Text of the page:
As you prepare to break the Yom Kippur fast with bagels and spreads, crisp anise-studded biscuits or a bite of flaky, sweet babka, consider your break-fast beverage of choice. If you’re anything like me, after a sustained period of no eating or drinking, you’ll likely be ready to consume the first thing that is offered to you, especially if it’s packed with sugar and caffeine. Why not try something a little more soothing, flavored with cardamom, fennel and lemon balm, to ease your way into that buffet table loaded with goodies?
Cardamom, a slightly sweet and very aromatic spice related to ginger and native to India, often finds its way into break-fast recipes, especially cookies and pastries. The spice is also used in many savory applications, like the Turkish spice blend baharat and the Yemenite blend hawaij. In liquid form, cardamom is likely most widely known in chai, the deliciously sweet and milky Indian tea also flavored with peppercorns, cloves, cinnamon and ginger.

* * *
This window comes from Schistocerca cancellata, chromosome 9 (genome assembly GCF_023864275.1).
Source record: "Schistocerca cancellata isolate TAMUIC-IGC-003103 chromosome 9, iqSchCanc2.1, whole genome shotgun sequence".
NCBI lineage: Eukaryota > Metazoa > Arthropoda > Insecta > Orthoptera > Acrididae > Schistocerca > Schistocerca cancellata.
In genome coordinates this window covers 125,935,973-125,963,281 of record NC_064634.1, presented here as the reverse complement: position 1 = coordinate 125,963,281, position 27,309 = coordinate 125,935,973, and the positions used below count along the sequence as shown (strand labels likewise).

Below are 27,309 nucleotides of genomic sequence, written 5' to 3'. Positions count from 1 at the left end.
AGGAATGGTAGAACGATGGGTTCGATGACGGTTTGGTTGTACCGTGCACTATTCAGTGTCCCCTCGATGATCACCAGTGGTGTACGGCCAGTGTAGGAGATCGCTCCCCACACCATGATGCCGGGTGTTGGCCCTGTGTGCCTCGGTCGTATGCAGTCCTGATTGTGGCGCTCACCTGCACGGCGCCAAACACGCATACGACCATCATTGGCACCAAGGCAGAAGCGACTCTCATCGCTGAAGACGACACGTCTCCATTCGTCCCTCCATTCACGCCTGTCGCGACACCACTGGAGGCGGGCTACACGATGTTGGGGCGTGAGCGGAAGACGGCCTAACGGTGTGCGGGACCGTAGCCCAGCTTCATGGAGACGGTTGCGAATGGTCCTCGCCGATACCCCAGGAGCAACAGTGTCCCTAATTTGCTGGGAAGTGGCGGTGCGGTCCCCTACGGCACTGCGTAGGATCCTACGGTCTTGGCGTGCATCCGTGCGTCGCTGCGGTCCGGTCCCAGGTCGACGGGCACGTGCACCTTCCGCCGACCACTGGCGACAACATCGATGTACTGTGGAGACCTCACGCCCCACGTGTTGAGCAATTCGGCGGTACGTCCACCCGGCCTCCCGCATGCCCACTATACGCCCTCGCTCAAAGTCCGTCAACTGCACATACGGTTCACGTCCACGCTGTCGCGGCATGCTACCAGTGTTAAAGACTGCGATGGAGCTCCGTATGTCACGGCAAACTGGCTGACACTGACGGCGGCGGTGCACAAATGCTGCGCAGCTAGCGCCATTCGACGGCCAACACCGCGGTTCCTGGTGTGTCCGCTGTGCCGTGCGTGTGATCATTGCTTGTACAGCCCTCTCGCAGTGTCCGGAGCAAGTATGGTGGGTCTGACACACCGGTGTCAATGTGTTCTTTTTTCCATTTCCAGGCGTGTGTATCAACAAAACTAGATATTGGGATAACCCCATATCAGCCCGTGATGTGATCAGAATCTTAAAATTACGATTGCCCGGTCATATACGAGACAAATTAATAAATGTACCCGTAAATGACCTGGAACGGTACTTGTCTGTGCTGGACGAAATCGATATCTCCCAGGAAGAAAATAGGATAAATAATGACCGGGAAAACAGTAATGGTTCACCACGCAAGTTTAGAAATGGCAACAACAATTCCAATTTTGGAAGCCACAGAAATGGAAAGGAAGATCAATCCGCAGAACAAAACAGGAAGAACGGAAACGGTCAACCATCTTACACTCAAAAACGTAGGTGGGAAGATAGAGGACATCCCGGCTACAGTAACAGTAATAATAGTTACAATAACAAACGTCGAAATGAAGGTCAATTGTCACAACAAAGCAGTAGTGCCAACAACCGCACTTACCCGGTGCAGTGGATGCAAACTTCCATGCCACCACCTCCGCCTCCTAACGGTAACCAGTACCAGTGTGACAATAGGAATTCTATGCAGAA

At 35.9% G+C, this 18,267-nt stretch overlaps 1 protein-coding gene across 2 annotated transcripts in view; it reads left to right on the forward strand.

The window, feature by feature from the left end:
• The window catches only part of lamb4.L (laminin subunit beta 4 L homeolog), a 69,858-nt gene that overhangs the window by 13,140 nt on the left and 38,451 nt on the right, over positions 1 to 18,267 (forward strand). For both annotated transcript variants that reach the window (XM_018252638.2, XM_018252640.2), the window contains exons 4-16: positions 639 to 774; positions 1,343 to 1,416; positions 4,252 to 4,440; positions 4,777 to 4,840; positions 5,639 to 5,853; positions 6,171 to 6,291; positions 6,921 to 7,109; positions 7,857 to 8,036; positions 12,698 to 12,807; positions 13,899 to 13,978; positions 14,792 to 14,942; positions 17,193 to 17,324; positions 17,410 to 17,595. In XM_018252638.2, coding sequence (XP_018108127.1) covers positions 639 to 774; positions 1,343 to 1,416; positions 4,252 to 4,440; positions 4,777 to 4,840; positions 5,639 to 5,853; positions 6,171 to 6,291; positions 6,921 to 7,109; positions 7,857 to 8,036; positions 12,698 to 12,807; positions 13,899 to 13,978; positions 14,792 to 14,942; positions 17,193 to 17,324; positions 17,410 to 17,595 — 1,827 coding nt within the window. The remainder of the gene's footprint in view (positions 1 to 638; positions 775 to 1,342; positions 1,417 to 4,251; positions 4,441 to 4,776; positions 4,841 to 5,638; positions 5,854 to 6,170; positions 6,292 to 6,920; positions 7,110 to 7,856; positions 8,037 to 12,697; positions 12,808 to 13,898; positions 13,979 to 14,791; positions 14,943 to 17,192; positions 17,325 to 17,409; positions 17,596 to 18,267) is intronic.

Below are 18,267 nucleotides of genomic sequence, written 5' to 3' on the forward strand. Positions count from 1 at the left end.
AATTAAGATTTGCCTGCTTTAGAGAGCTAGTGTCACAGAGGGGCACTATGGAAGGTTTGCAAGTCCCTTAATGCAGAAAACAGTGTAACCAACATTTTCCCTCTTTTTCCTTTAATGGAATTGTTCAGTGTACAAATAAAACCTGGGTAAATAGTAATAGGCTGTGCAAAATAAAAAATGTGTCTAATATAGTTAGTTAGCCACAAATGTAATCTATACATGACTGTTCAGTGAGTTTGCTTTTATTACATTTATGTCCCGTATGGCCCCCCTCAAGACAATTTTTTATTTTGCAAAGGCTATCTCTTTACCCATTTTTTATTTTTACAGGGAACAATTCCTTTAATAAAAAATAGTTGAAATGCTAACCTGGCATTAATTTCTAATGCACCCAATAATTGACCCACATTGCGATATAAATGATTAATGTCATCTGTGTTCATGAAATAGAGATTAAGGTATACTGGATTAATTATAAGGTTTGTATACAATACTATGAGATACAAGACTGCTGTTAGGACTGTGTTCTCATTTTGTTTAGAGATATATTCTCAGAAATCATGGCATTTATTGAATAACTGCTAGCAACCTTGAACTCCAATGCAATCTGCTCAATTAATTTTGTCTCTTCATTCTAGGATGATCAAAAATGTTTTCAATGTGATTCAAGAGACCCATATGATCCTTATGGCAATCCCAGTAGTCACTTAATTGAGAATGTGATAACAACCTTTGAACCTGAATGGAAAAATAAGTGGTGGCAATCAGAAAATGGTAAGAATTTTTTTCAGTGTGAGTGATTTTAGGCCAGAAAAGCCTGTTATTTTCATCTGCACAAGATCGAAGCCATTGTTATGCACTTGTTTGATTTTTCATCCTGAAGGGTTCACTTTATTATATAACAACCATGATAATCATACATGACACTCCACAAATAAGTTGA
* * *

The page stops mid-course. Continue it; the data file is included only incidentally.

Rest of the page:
Not only versatile, cardamom also has a unique health benefit: it helps relieve nausea and sensitive stomachs, making it a natural choice to calm your body after Yom Kippur.
Another stomach-soothing spice common in break-the-fast recipes is fennel seed. These slightly sweet, licorice-flavored seeds from the Mediterranean are especially good at fighting poor digestion or bloating.
The use of the whole fennel plant as a medicine goes way, way back to ancient times; Pliny the Elder lists at least 22 remedies featuring fennel. And as English herbalist John Gerard so eloquently stated in his sixteenth-century Great Herball: “Fennel seede drunke assuageth the paine of the stomache, and the wambling of the same, or desire to vomite, and breaketh winde.” Into our tea it goeth.
To round out this spice-based tea, we’ll turn finally to the herbs lemon balm and lemon verbena. Related to mint and native to the Mediterranean, I like lemon balm because I happen to have it growing on my porch, but you can also use the oft-praised lemon verbena, hailing from South America and widely revered for its bright lemon flavor. Fresh or dry, lemon balm and verbena are calming and (surprise!) good for digestion. The herbs are also a good alternative to caffeinated tea or coffee after your fast, as they won’t leave you jittery.
After a quick a simmer and a touch of something sweet like honey to round out the flavors, your break-the-fast tea is complete. Now go tackle that buffet.